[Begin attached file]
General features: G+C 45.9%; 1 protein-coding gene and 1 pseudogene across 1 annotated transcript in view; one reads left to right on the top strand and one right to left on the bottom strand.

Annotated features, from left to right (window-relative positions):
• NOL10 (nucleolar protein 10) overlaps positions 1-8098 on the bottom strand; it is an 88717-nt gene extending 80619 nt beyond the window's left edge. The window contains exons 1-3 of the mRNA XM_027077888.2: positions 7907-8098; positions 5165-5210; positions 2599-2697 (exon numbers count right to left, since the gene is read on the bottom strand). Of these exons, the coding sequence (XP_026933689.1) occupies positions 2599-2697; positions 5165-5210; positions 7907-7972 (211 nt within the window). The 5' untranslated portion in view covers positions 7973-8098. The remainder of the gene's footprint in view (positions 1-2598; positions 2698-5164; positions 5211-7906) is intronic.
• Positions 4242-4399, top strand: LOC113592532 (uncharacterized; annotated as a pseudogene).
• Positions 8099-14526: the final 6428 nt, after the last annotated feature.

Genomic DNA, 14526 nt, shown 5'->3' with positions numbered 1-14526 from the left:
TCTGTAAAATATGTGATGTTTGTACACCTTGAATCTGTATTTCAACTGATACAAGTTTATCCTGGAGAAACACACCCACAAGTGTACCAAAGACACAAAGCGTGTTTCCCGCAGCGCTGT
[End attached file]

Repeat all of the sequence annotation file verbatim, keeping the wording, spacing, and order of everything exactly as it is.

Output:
General features: G+C 45.9%; 1 protein-coding gene and 1 pseudogene across 1 annotated transcript in view; one reads left to right on the top strand and one right to left on the bottom strand.

Annotated features, from left to right (window-relative positions):
• NOL10 (nucleolar protein 10) overlaps positions 1-8098 on the bottom strand; it is an 88717-nt gene extending 80619 nt beyond the window's left edge. The window contains exons 1-3 of the mRNA XM_027077888.2: positions 7907-8098; positions 5165-5210; positions 2599-2697 (exon numbers count right to left, since the gene is read on the bottom strand). Of these exons, the coding sequence (XP_026933689.1) occupies positions 2599-2697; positions 5165-5210; positions 7907-7972 (211 nt within the window). The 5' untranslated portion in view covers positions 7973-8098. The remainder of the gene's footprint in view (positions 1-2598; positions 2698-5164; positions 5211-7906) is intronic.
• Positions 4242-4399, top strand: LOC113592532 (uncharacterized; annotated as a pseudogene).
• Positions 8099-14526: the final 6428 nt, after the last annotated feature.

Genomic DNA, 14526 nt, shown 5'->3' with positions numbered 1-14526 from the left:
TCTGTAAAATATGTGATGTTTGTACACCTTGAATCTGTATTTCAACTGATACAAGTTTATCCTGGAGAAACACACCCACAAGTGTACCAAAGACACAAAGCGTGTTTCCCGCAGCGCTGT